TGen, Biodesign Institute awarded for economic development
Governor presents ‘Excellence’ award for Partnership for Personalized Medicine; program draws investment to Arizona from Luxembourg
Arizona Gov. Jan Brewer awarded a top award for economic development to the Translational Genomics Research Institute (TGen) and the Biodesign Institute at Arizona State University.
TGen and ASU’s Partnership for Personalized Medicine won the 2009 Excellence in Economic Development award in the category of Innovative Economic Development. This was the first award presented by Gov. Brewer at the 2009 Governor’s Regional and Rural Development Conference, held Aug. 26-28 at the Wigwam Resort in Litchfield Park.
The focus of the conference, presented by the Arizona Department of Commerce and the Arizona Association for Economic Development, was on preparing Arizona for economic recovery. The purpose of the awards is to honor partnerships, organizations, associations, service clubs and companies which have successfully created and implemented community and economic development strategies in the past year.
The Partnership for Personalized Medicine is a collaboration between TGen, ASU’s Biodesign Institute and Seattle’s Fred Hutchinson Cancer Research Center. The venture with the Government of Luxembourg will speed new personalized healthcare treatments to patients, reduce costs, create a European clinical research center, and bring national and international investment to Arizona.
An alliance between Phoenix-based non-profit TGen, ASU’s Biodesign Institute and the Grand Duchy of Luxembourg was announced in June 2008. By March 2009, an internationally recognized leader in the storage and dissemination of biologic samples was hired to lead the new Integrated Biobank of Luxembourg, and in April 2009, a ceremonial groundbreaking marked the start of the Biobank’s construction.
So how does a new Biobank institution in far away Luxembourg relate to economic development in Arizona?
Started in 2002, TGen has emerged as a national and international powerhouse of scientific research into the molecular, DNA-level causes and treatments of debilitating diseases of the heart, brain, many forms of cancer and infectious diseases. That same year, ASU’s Biodesign Institute was launched to address some of the world’s most urgent problems affecting human health and the health of our planet.
Both organizations are committed to attracting new investment dollars to Arizona in an effort to enhance existing businesses, spin-off new ones and generally catalyze Arizona’s growing global reputation as a leader in biomedical innovation.
In October 2007, the Virginia G. Piper Trust committed $35 million and the Flinn Foundation contributed $10 million to establish the Partnership for Personalized Medicine, comprised of these two organizations, and engaged Nobel Laureate Lee Hartwell, director of the Fred Hutchinson Cancer Research Institute to lead the effort and serve as its third partner.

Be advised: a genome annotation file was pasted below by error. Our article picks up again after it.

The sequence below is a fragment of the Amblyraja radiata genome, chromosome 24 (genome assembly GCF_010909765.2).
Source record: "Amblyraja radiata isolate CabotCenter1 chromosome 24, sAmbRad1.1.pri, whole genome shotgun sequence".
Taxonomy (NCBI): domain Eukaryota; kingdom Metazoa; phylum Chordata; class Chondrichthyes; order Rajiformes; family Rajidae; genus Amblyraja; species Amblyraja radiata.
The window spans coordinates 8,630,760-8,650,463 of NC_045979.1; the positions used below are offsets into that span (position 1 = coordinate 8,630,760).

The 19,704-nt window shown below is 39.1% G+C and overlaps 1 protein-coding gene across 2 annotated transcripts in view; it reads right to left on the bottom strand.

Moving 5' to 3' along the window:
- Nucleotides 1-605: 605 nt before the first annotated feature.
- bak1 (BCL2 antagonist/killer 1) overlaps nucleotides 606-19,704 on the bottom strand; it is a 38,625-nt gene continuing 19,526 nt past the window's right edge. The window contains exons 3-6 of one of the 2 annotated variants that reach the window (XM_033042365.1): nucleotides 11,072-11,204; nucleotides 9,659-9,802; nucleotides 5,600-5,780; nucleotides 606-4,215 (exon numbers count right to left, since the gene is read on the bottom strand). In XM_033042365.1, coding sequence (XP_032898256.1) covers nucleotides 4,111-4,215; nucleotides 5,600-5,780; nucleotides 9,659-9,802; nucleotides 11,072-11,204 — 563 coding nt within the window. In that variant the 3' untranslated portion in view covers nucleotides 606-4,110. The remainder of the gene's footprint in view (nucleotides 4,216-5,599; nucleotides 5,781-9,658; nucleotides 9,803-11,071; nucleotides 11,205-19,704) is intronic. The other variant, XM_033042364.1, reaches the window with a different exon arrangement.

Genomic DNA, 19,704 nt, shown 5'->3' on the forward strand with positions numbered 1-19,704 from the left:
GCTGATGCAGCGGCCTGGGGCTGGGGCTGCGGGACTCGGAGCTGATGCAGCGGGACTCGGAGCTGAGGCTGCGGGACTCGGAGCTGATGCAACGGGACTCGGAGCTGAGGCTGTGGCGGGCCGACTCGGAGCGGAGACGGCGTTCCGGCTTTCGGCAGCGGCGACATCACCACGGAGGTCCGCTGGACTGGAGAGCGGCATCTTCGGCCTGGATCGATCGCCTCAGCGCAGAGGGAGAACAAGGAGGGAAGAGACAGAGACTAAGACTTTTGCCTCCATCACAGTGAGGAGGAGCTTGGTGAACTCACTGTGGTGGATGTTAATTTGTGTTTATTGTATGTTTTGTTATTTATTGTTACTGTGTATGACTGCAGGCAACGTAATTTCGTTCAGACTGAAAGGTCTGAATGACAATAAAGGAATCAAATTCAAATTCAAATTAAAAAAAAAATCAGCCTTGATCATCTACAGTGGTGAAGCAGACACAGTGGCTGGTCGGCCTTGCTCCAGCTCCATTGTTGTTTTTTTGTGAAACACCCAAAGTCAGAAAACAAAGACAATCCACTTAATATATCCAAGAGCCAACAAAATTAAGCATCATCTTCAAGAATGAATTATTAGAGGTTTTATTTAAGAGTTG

Luxembourg, with the world’s highest per capita income, is a European hub of international banking. Looking to diversify its economy, its government was attracted to TGen’s highly successful model to become an explosive incubator of new ideas through collaborations with hundreds of other research institutes, private businesses and universities. Luxembourg sought out TGen, and TGen recommended that the Partnership for Personalized Medicine engage with them as well.
The Luxembourg partnership consists of three components:
• The Integrated Biobank of Luxembourg, led by TGen, was created to provide researchers worldwide with usable and reliable biological samples, include cancer tumors, organ samples and blood.
• Luxembourg Project Lung Cancer, led jointly by the partners of Arizona’s Partnership for Personalized Medicine, is developing a protein-based test for lung cancer with the goals of early detection, revolutionary and improved patient treatments, and reduced healthcare costs.
• The Center for Systems Biology Luxembourg, led by the Institute for Systems Biology in Seattle, is tracking 100 individuals to see how genes lead to diseases, and developing health tests based on blood protein “fingerprints.’’
As mentioned above, the Integrated Biobank of Luxembourg has begun, with operations starting out of temporary quarters starting in July.
Luxembourg Project Lung Cancer will rely on the work of the Partnership for Personalized Medicine, funded by Arizona’s Virginia G. Piper Charitable Trust and the Flinn Foundation.
Both TGen and the Biodesign Institute have also been rapidly ramping up their diagnostic capabilities, a critical component. In February, the Biodesign Institute established the Virginia G. Piper Center for Personalized Diagnostics. In May, TGen completed construction at its downtown Phoenix headquarters of its Center for Proteomics, another key segment of the Partnership.
The Institute for Systems Biology in Seattle, Center for Systems Biology Luxembourg and the University of Luxembourg have begun their first year of study focused on exploring different sequencing methods.